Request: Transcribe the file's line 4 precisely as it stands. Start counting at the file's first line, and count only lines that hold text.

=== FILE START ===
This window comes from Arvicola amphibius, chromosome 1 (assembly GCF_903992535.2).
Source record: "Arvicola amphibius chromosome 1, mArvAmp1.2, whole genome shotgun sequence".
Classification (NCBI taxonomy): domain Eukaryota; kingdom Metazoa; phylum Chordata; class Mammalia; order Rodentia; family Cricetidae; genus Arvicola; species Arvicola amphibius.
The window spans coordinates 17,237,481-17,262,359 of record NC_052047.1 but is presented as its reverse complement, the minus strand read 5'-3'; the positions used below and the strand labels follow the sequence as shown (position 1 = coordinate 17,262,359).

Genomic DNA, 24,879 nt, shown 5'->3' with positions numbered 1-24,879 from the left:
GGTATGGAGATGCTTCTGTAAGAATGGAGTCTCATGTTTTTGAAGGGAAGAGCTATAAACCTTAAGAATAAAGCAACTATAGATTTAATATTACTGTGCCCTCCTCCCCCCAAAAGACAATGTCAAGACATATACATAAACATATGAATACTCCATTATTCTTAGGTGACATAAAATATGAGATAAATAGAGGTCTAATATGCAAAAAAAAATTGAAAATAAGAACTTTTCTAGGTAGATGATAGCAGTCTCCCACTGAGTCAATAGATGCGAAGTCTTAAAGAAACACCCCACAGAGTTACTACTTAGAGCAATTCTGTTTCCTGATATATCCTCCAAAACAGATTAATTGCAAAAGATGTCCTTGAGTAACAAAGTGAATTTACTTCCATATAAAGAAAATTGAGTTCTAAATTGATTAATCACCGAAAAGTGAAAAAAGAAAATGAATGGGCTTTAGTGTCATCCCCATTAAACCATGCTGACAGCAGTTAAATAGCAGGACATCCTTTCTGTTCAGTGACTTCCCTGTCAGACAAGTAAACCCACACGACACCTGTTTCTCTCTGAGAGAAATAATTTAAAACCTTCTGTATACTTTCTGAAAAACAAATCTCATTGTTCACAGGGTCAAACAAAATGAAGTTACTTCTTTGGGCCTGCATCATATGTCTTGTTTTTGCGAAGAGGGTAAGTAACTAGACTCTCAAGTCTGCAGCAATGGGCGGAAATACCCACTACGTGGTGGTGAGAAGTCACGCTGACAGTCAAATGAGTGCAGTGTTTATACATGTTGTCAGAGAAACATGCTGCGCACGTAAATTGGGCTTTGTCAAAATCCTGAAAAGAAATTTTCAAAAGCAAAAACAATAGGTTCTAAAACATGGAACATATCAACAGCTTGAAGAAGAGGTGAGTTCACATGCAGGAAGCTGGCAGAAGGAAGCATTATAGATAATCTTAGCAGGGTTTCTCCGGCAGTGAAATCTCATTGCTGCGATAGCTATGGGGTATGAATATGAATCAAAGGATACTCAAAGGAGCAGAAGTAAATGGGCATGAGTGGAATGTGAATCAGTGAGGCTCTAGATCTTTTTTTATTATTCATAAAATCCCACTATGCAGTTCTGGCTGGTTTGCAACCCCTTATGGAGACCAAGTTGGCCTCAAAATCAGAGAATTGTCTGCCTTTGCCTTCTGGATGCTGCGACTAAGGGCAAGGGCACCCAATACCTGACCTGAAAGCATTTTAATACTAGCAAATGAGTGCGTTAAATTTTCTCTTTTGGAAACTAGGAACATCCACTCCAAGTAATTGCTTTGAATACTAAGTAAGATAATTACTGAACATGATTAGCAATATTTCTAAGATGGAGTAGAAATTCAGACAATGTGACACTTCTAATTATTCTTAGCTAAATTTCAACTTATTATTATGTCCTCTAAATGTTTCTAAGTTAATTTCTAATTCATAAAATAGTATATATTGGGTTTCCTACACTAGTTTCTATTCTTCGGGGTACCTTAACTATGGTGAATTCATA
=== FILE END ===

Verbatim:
The window spans coordinates 17,237,481-17,262,359 of record NC_052047.1 but is presented as its reverse complement, the minus strand read 5'-3'; the positions used below and the strand labels follow the sequence as shown (position 1 = coordinate 17,262,359).